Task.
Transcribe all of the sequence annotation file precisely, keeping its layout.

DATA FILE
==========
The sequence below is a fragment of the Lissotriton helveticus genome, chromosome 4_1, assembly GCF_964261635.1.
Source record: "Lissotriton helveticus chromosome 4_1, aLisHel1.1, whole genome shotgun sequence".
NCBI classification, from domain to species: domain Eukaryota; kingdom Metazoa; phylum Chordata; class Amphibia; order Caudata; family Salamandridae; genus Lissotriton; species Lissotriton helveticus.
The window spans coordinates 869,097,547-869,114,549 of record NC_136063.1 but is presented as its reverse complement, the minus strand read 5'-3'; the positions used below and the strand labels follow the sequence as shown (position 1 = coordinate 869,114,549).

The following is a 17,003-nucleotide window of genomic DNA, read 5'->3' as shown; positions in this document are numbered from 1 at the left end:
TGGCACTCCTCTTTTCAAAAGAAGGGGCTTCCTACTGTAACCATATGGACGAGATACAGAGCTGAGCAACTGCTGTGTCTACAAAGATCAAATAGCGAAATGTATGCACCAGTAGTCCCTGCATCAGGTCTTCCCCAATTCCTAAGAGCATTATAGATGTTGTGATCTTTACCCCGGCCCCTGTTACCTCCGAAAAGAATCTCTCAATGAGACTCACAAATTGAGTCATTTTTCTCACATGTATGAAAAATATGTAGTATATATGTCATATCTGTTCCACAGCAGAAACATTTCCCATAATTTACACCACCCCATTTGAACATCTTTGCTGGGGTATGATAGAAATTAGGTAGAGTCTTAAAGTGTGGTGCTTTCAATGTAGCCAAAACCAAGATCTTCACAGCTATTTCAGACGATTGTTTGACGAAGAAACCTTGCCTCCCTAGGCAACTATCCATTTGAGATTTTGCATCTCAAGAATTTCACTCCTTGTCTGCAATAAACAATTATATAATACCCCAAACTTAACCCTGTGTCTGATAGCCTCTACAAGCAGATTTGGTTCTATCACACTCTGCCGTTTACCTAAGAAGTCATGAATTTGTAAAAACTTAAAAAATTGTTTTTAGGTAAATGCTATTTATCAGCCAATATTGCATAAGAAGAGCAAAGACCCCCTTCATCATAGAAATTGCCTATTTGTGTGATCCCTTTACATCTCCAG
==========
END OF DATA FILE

The sequence below is a fragment of the Lissotriton helveticus genome, chromosome 4_1, assembly GCF_964261635.1.
Source record: "Lissotriton helveticus chromosome 4_1, aLisHel1.1, whole genome shotgun sequence".
NCBI classification, from domain to species: domain Eukaryota; kingdom Metazoa; phylum Chordata; class Amphibia; order Caudata; family Salamandridae; genus Lissotriton; species Lissotriton helveticus.
The window spans coordinates 869,097,547-869,114,549 of record NC_136063.1 but is presented as its reverse complement, the minus strand read 5'-3'; the positions used below and the strand labels follow the sequence as shown (position 1 = coordinate 869,114,549).

The following is a 17,003-nucleotide window of genomic DNA, read 5'->3' as shown; positions in this document are numbered from 1 at the left end:
TGGCACTCCTCTTTTCAAAAGAAGGGGCTTCCTACTGTAACCATATGGACGAGATACAGAGCTGAGCAACTGCTGTGTCTACAAAGATCAAATAGCGAAATGTATGCACCAGTAGTCCCTGCATCAGGTCTTCCCCAATTCCTAAGAGCATTATAGATGTTGTGATCTTTACCCCGGCCCCTGTTACCTCCGAAAAGAATCTCTCAATGAGACTCACAAATTGAGTCATTTTTCTCACATGTATGAAAAATATGTAGTATATATGTCATATCTGTTCCACAGCAGAAACATTTCCCATAATTTACACCACCCCATTTGAACATCTTTGCTGGGGTATGATAGAAATTAGGTAGAGTCTTAAAGTGTGGTGCTTTCAATGTAGCCAAAACCAAGATCTTCACAGCTATTTCAGACGATTGTTTGACGAAGAAACCTTGCCTCCCTAGGCAACTATCCATTTGAGATTTTGCATCTCAAGAATTTCACTCCTTGTCTGCAATAAACAATTATATAATACCCCAAACTTAACCCTGTGTCTGATAGCCTCTACAAGCAGATTTGGTTCTATCACACTCTGCCGTTTACCTAAGAAGTCATGAATTTGTAAAAACTTAAAAAATTGTTTTTAGGTAAATGCTATTTATCAGCCAATATTGCATAAGAAGAGCAAAGACCCCCTTCATCATAGAAATTGCCTATTTGTGTGATCCCTTTACATCTCCAG